Monday, April 23, 2012
Some of my Favorite People (and things)
Diane and Brian Campbell of The Candy Store
I feel like I was one of the first to discover The Candy Store because it's just a few blocks from my home. In fact I wrote a review of it almost five years ago, just months after it opened. And oh my, how far it's come since then! The store is compact, but carefully curated by the delightfully enthusiastic Diane and her husband Brian, a passionate burgeoning candy maker. Every time I visit the store there is something new and special to try from unusual Swedish candies to deluxe and nearly impossible to find chocolate bars made by a pastry chef. And that's in addition to the classics like wine gums, old fashioned marshmallow ropes, candy buttons, and more varieties of sours, licorice and gummies than you've ever imagined. Most recent accolades come from Target who chose their store as one of only five in the US for their store-within-a-store concept launching in May. Candy is one of the last great affordable luxuries, so visit their store on Russian Hill or this charming video featuring Diane, Brian and their store.
Daphne Mazarakis of Better Whey of Life Greek yogurt
Remember when Greek yogurt became all the rage? I did a review of all the ones I could find a little over three years ago. Since then, even more Greek yogurt brands have entered the market, but one in particular caught my attention. It was developed by Daphne Mazarakis, a Greek American, who used to work for Kraft but was looking for "a better way". Her yogurt has some real advantages versus most other brands. It is made from whey and has more protein, more calcium, more fiber, and is lower in sugar. But never mind all that, its most amazing benefit is how insanely creamy it is. The yogurt is low fat (only 1.5% fat) and yet tastes as creamy or creamier than other low fat varieties. There is no chalkiness and it's not too sour. I hope it will be more widely available soon, and in larger quantities. Right now you can find it in individual 6 ounce cups in just a few states.
Betty Teller of Betty's Amuse Bouche
I met Betty a few years ago at the International Association of Culinary Professionals (IACP) conference in Chicago which is kind of funny since she lives not so far away, in Napa. Since then I've bumped into her in the Bay Area, but I feel like I am in touch with her on a more regular basis since I subscribe to her newsletter which is her column from the Napa Valley Register. Betty is a hoot; she's funny, chatty, insightful and a good cook. Her column/newsletter gives you a peek into whatever she is up to and her unique take on life up in Napa. Check out her columns online, if you enjoy them as much as I do, you'll want to subscribe to her newsletter so you can catch them all.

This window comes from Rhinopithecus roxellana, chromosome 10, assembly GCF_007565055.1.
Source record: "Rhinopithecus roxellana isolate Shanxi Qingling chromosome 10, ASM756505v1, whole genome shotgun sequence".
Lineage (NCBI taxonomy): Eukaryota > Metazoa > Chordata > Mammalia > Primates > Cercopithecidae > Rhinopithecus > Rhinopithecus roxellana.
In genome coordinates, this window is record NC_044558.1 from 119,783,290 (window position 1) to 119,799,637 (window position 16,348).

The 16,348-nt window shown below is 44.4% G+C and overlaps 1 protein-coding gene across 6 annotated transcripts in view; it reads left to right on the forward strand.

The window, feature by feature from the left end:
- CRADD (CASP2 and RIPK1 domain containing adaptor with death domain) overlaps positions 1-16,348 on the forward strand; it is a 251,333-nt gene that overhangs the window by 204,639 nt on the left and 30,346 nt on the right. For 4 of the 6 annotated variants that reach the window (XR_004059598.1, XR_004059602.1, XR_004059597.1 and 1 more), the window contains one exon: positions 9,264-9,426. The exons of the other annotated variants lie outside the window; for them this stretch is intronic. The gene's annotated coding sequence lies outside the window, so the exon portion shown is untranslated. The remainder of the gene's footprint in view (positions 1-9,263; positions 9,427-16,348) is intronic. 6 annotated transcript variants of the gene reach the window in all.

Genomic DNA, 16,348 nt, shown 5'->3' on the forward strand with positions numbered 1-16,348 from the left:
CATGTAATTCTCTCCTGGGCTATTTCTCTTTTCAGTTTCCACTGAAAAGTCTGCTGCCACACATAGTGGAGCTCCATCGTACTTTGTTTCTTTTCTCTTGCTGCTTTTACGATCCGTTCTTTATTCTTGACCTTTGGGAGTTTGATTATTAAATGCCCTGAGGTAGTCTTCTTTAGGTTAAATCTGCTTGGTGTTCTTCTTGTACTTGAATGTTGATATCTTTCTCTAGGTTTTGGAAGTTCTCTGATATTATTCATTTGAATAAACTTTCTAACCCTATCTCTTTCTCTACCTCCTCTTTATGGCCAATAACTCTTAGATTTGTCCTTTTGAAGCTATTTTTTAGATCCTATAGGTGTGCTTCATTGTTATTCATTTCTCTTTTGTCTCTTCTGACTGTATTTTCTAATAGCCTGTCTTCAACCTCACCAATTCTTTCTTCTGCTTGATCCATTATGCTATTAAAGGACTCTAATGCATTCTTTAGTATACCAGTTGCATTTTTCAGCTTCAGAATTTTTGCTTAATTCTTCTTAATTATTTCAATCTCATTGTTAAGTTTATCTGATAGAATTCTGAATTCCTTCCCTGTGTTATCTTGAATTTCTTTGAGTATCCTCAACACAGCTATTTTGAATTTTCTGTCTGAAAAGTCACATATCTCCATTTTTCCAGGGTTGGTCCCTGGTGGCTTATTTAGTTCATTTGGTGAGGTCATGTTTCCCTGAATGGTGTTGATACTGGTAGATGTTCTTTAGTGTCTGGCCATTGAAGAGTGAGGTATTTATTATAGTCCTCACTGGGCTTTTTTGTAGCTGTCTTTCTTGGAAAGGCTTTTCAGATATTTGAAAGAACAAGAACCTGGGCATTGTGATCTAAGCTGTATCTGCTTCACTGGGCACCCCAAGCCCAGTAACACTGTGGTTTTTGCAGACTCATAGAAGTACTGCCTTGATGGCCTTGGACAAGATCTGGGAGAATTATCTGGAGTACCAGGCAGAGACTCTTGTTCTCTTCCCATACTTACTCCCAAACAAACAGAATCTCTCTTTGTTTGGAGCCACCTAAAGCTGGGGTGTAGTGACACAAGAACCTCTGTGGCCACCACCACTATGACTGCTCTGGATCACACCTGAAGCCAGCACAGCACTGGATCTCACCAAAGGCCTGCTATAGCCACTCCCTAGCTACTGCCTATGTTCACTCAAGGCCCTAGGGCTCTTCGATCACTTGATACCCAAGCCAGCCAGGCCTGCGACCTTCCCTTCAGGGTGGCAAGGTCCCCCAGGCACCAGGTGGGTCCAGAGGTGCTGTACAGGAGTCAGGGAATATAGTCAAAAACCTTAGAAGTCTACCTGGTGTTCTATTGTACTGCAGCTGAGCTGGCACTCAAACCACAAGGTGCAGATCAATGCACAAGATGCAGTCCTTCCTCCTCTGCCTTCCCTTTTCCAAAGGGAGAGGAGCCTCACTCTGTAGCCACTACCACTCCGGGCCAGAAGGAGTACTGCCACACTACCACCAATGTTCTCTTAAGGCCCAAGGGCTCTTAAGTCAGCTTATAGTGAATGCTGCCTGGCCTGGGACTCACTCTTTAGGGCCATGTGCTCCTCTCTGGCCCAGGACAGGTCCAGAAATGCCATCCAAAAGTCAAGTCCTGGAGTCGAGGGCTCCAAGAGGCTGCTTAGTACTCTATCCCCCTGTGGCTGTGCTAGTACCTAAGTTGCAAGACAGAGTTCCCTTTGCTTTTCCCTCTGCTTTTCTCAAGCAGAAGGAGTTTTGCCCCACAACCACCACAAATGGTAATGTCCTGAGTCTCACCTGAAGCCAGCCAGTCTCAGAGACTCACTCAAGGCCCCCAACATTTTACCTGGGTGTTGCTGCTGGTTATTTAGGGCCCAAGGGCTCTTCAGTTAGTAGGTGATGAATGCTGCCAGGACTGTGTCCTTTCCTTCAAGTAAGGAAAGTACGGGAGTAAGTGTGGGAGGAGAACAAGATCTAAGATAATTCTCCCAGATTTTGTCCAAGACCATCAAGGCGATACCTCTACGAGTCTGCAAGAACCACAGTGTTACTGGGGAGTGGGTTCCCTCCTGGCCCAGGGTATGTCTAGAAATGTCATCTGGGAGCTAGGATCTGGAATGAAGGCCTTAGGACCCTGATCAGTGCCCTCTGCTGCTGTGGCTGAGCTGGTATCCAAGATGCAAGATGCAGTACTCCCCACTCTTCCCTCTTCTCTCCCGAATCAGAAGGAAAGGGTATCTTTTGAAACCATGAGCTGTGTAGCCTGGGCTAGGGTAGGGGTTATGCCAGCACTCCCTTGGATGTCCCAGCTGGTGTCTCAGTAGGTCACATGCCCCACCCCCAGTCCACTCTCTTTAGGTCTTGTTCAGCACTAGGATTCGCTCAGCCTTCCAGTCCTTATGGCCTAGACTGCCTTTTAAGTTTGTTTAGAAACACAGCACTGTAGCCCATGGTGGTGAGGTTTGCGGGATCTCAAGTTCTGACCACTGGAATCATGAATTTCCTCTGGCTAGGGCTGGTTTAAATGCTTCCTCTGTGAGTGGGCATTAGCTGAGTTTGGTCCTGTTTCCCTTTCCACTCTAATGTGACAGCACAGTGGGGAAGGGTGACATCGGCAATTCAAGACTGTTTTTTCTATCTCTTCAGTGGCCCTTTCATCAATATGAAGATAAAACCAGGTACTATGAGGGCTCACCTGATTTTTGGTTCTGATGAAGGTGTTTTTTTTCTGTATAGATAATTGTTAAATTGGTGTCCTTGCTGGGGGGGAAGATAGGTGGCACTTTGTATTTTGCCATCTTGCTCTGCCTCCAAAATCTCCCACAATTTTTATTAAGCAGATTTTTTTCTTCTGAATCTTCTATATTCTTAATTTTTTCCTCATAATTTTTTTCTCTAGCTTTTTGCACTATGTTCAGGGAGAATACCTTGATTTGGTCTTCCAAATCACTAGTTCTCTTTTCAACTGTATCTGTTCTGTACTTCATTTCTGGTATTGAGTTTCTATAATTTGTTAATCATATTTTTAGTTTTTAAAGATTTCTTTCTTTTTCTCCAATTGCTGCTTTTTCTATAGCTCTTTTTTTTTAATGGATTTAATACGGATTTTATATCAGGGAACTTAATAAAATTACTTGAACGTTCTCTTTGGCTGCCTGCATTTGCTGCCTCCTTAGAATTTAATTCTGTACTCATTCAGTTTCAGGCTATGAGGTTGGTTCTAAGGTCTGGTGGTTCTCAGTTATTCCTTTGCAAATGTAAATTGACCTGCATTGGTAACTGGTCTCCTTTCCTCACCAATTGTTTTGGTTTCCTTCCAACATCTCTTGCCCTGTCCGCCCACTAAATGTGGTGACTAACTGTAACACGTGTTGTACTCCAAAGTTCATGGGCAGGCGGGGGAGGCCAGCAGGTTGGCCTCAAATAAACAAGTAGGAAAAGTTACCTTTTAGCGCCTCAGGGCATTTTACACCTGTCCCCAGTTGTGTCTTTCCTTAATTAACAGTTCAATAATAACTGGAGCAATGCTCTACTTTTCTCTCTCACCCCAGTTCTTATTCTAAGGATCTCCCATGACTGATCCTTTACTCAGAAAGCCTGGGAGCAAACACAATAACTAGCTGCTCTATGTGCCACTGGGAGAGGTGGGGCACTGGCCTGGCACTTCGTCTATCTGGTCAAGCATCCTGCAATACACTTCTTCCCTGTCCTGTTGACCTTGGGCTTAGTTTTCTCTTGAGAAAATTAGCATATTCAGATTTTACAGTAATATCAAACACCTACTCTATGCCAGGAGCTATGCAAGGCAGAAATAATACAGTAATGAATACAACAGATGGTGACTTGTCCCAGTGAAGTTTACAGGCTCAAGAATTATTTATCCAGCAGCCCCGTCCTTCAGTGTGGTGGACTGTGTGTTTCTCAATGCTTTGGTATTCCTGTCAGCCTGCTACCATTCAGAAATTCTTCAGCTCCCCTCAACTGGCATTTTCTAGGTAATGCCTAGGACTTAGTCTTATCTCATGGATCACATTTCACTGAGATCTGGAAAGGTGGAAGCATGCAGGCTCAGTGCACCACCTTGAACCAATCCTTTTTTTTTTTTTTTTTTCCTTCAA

Cheryl Sternman Rule of Five Second Rule
I hate awards, I really do. But I am very happy for my colleague Cheryl Sternman Rule. For the past two years, Cheryl and Dianne Jacob and I have shared the stage at the Book Passage Travel Writers, Food Writers & Photography conference. Cheryl won the 2012 IACP award for best blog. She also has a new book out called Ripe all about the vibrant colors and flavors of fresh fruits and vegetables that I can't wait to check out. If you don't know her blog, do scurry on over to 5 Second Rule. She will also be at Omnivore Books on April 26th.
Michael Procopio of Food for the Thoughtless
Another pal of mine is Michael Procopio. We blogged at KQED's Bay Area Bites for years before I moved on to greener pastures. He has a truly unique voice that it seems the world is just now discovering--his writing is in the Best Food Writing of 2011 and he was recently featured in Bill Daley's article in the Chicago Tribune Dishing About Food Writing (one of seven writers your should know). His blog posts and recipes are always thoughtful, whether serious or silly and he is the only writer I know whose recipes are inspired by everything from the sinking of the Titanic to the candidacy of Rick Santorum. For a dose of dry wit, head over to his blog.